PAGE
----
"We received sufficient warning to be on alert for a hurricane," related Bishop Kakazu. "So we were pretty much prepared. During the actual storm, my wife and I and our 2-year-old son took refuge in our bathroom, which was the safest place in the house. We had our radio, our 72-hour emergency kit, and some protective padding, such as blankets and pillows.
"As we huddled in the bathroom, we could hear glass shattering and the wind howling. The eye of the hurricane passed right over Kauai. When the storm first began, the winds came from an easterly direction. Then as the eye passed, the wind shifted to coming from the west. We stayed in our bathroom from about 3:30 p.m. to about 7 p.m. When I first looked out our living room window, I saw a large boat and trailer sitting by my driveway. That boat came from several houses away."
Pres. Lee related that "in the midst of the hurricane, two brothers went up to the roof of their home. It was a flat roof, and it was caving in from the weight of the water. They went up to clear the drain. The younger brother, about 17 years old, was picked up by the force of the wind and was being carried away. His brother, about 26, grabbed him by his ankle and pulled him down."
He also told how the stake patriarch, Libbert K. Makaahiki, huddled under a table and mattress with his wife and his wife's sister during the storm. The house was destroyed, but they were unscathed.
Despite the devastation, he explained, "The spirit of the people is very strong. They have responded positively to the challenge. The people who lost the most have the best attitude. They want to rebuild their lives, and they are grateful to be alive."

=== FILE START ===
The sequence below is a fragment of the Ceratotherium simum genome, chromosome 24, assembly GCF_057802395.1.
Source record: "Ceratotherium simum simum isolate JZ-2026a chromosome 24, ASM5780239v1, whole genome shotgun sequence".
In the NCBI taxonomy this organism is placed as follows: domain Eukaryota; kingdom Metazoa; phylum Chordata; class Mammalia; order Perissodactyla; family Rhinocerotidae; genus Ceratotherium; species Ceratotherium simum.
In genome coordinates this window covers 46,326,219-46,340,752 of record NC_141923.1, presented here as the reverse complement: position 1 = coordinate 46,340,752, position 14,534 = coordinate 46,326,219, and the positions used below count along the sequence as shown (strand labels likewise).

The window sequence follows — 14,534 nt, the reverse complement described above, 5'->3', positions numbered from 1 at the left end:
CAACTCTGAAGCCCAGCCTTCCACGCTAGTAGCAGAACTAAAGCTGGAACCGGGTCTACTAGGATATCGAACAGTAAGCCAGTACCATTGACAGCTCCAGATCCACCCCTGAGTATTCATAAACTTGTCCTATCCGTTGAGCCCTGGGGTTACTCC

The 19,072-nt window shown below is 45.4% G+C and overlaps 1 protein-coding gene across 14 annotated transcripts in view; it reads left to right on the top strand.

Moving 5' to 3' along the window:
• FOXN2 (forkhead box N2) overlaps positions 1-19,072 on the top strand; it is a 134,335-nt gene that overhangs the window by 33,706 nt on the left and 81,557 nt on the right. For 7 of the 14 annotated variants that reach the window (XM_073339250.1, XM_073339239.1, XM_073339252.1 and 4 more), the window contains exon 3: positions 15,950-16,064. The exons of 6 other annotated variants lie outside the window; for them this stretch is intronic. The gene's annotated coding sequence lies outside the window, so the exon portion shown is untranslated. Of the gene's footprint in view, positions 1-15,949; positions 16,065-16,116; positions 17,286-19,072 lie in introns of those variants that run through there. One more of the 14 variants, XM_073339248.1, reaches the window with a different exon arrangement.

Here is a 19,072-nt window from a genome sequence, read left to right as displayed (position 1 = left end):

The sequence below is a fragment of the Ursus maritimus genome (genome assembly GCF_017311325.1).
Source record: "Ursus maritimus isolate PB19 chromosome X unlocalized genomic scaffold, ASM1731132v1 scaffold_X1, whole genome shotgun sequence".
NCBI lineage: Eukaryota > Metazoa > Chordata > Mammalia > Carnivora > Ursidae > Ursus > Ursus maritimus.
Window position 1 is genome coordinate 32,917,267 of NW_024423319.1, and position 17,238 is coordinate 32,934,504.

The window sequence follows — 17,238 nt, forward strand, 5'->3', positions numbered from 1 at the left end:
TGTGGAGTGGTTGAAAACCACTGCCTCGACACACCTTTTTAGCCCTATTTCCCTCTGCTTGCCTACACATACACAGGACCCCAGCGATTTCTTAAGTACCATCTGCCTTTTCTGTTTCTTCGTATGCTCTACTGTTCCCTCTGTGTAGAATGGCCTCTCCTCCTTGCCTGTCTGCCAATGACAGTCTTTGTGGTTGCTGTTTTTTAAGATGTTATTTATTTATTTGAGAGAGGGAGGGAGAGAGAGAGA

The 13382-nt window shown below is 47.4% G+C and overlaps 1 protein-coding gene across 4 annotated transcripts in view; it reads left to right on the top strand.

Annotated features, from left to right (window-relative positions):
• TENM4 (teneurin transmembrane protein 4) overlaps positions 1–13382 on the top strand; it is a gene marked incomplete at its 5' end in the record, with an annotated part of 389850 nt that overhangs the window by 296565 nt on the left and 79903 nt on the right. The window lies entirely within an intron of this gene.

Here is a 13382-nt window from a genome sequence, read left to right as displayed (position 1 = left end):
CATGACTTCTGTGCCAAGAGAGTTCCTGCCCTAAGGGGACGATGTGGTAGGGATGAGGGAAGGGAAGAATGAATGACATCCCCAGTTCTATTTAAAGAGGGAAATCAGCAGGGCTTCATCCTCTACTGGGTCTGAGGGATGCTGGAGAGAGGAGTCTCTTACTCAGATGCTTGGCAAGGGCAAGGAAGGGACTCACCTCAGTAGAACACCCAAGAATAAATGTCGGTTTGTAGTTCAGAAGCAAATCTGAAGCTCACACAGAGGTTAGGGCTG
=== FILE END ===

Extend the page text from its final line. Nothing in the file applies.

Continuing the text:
This faith and gratitude is being expressed as members reach out to help others. Pres. Lee said some relief efforts began before the storm subsided. "We had members rescue people who had homes torn apart," he related. "In the midst of the hurricane, they went out and got the people and took them in."
Bishop Kakazu explained, "Everyone in the community is trying to help each other. Everyone is in the same situation."
And members are helping in a variety of ways. Since the Hanalei Branch meetinghouse has gas cooking facilities in operation, explained Pres. Lee, the members have been helping coordinate and distribute medical supplies and have been providing hot food to hundreds of people. He said various relief agencies have been providing the supplies and food.
"All the full-time missionaries have been out visiting non-members and less-active families, helping them clean up their homes and give them encouragement," he said. He added that full-time missionaries are planning to coordinate the distribution of relief supplies from the stake center on Sept. 16. The relief was to come from the Church in Honolulu, from Salt Lake City and from non-LDS agencies, and the supplies are available to both members and non-members.
Many other members are cleaning debris in the area and are helping to assess damages.
"We're all coping," said Bishop Kakazu. "Anything is possible with hard work and faith." - Julie A. Dockstader